Martin Luther did not intend to spark the revolution that followed the publication of his Ninety-Five Theses. True, he wanted reform, but not in the way it actually occurred. His treatise found its way to the Pope. A heresy case was formulated against Luther and he was summoned to Rome. The Elector Frederick, wishing to guarantee the safety of Luther, persuaded the Pope to hold the examination (trial) at Augsburg instead, before the Imperial Diet (ie the General Assembly of the states of the Roman Empire in Germany). Luther appeared before the Diet in October 1518. The hearings degenerated into a shouting match, during which Luther stated that he did not consider the papacy part of the Biblical church. He claimed that Matthew 16v18, where Jesus gives the keys of the kingdom to Peter, did not give the Pope the exclusive right to interpret the Bible and that Popes were not infallible.
Not surprisingly, Luther became ‘public enemy number 1’ and he was excommunicated. He set about redefining church practice in line with what he had read in the Bible. He also translated the bible from Latin into German and taught people to read so they could study the Scriptures for themselves. By 1526, Luther was involved in establishing new churches which became known as Lutheran churches. Although he changed many things, such as the practice of indulgences, he continued the practice of infant baptism and believed that the church should be territorial – ie that any given state should have an official religion and that all members of that state were expected or even compelled to be a part. Entry into this state-church was through baptism.
There were some who did not believe that Luther had gone far enough in his reforms, particularly in the area of communion. The Catholic church taught that the bread and wine became the actual body and blood of Christ and that the communion was a re-sacrifice. Luther considered that Christ was present in the sacrament, though not in the emblems themselves:
Despite Luther’s independent thinking on the Lord’s Supper, in most aspects, he remained very close to Roman Catholic theology and practice. Though he rejected the adoration of the consecrated host, he affirmed the idea of reverence in the forms of bowing or prostrating oneself before the table. He insisted that the object of adoration should be Jesus Christ, as He is present in the sacrament, not the bread and wine.” [ ]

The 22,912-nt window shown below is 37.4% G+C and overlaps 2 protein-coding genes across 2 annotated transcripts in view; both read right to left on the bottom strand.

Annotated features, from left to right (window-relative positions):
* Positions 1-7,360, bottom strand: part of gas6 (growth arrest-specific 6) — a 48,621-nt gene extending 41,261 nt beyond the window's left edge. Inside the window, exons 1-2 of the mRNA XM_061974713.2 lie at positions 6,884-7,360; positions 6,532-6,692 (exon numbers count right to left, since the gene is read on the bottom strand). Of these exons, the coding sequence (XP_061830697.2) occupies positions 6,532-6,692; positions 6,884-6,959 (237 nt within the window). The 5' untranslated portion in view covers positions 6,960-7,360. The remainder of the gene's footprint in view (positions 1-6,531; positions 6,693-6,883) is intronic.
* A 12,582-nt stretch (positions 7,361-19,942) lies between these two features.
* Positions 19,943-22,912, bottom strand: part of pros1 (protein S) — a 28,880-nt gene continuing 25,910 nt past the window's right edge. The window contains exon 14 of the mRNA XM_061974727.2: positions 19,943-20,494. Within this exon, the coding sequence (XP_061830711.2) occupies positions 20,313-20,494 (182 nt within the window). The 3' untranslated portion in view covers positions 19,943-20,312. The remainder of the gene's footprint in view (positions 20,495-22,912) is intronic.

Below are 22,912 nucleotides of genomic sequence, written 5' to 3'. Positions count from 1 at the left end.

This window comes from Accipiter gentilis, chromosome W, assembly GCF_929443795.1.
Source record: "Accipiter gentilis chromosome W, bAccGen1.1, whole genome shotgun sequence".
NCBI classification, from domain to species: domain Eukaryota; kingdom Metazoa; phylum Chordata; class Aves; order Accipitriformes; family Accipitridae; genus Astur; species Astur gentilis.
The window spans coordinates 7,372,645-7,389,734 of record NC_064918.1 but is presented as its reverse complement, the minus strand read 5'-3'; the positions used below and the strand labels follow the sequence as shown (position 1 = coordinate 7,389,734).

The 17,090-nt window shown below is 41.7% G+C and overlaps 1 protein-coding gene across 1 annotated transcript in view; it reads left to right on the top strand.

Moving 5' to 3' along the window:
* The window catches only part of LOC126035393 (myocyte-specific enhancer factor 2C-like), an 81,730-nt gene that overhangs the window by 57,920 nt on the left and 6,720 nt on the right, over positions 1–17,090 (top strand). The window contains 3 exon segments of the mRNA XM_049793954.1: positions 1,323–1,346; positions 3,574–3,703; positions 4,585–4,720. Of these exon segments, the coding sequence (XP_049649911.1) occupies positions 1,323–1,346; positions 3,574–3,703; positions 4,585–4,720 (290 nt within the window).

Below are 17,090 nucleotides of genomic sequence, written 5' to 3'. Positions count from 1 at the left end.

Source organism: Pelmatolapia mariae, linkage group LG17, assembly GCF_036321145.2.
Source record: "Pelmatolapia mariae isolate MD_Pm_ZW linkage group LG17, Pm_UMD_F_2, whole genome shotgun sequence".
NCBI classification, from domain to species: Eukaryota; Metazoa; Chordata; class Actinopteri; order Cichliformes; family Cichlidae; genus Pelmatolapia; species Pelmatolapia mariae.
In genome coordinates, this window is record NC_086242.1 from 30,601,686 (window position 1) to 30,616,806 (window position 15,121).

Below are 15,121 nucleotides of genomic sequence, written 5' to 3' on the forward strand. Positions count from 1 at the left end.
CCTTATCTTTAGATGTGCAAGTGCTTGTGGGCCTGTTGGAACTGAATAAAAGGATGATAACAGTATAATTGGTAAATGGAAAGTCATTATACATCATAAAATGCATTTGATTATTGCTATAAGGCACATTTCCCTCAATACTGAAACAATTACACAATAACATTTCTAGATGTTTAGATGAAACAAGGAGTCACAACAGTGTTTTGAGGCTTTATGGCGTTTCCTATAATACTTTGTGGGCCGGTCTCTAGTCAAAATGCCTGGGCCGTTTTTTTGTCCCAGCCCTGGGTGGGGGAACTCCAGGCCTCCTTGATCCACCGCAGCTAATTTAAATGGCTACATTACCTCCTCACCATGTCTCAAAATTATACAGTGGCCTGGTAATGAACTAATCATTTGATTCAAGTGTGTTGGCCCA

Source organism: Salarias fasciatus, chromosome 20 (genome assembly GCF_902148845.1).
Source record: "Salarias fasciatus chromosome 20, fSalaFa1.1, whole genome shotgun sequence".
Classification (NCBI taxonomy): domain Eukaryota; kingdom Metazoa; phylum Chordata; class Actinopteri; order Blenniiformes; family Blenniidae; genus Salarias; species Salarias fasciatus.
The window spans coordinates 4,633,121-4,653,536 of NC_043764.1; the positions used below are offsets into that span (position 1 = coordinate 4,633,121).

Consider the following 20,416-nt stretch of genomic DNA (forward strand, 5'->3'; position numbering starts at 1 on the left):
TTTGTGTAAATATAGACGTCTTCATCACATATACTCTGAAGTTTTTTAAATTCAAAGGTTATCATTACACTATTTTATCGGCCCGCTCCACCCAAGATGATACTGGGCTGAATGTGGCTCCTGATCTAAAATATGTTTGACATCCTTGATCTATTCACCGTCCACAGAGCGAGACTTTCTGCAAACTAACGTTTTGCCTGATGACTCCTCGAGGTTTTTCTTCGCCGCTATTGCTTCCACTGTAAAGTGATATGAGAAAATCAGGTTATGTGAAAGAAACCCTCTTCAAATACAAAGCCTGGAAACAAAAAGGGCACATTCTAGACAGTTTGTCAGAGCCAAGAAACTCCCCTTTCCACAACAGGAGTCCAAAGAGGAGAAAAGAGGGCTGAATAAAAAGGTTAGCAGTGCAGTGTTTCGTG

Meanwhile, in Switzerland, a number of the followers of Luther were becoming increasingly unhappy with the trappings of Catholicism which Luther continued to practice. Among them was
Huldrych Zwingli
Grossmünster, Zurich
Zwingli was born in Switzerland in 1484 and so was only a year younger than Luther. During his education into the priesthood, he had been influenced by the writings of Erasmus and Luther. When he became a minister of the Grossmünster (cathedral) at Zurich in 1518, he rapidly began preaching on his ideas for reforming the church. He disapproved of fasting during Lent, promoted marriage for the clergy (hitherto, they had to be celibate), he attacked the use of images and icons in worship and he introduced a new form of eucharist to replace the mass. Like Luther, he believed that the church should be territorial and to that end, he retained infant baptism.
Switzerland was divided into counties called cantons. Several of these cantons took up the reformed theology; the rest remained Catholic. Zwingli formed an alliance between the reformed cantons against the Catholic cantons, which almost led to war between them. While a full scale war was averted, there were some battles and Zwingli was killed during one of these skirmishes, in 1531. He was 47 years old.
During this period, church leaders from both sides of the theological divide would meet together to discuss their differences. These meetings were called ‘disputations’ and were usually held in public, with many churchmen and university professors being invited to listen and take part. One such disputation (the second disputation) took place in September 1523. Around 900 people were present. The subjects under discussion were icons and images, the sacrificial nature of the communion, and the necessity of infant baptism. The matter of icons was not fully resolved. Zwingli, not wishing to cause further falling out, said he believed that as icons were not used much anyway, it would only be a matter of time before the churches realised he had no need of them and dispensed with them.
During the discussion about communion, the question was raised whether the Zurich city council had the right to make any determination on the matters of church practice. This was a new development. Up until this point, the church and state had been inextricably linked, with the formation of the Holy Roman Empire; church and state acted as one. This was now being questioned. The subject of the communion itself however, dragged on until 1525, when, at the Easter celebration, communion was celebrated under Zwingli’s new liturgy – communion was not an essential requirement for salvation, nor was the communion a re-enactment of the sacrifice of Christ at Calvary; instead, communion was celebrated as a commemoration of that sacrifice.
The subject of infant baptism also continued for some years after the disputation. Eventually, in the interests of peace, Zwingli agreed with the Zurich council that any changes would be introduced slowly. He published an article stating the different points of view and held meetings in private with those who opposed infant baptism. The city council called for a public debate, following which, the council made the final determination, in favour of Zwingli and infant baptism. Anyone who refused to have their babies baptised was forced to leave Zurich and branded a heretic.
Amongst those who disagreed with Zwingli’s position and the council’s decision was a small group of men who wanted speedier change and more rapid reform. Especially they wanted infant baptism replaced by baptism for consenting adults. This group was led by a young man named Conrad Grebel.

To be continued...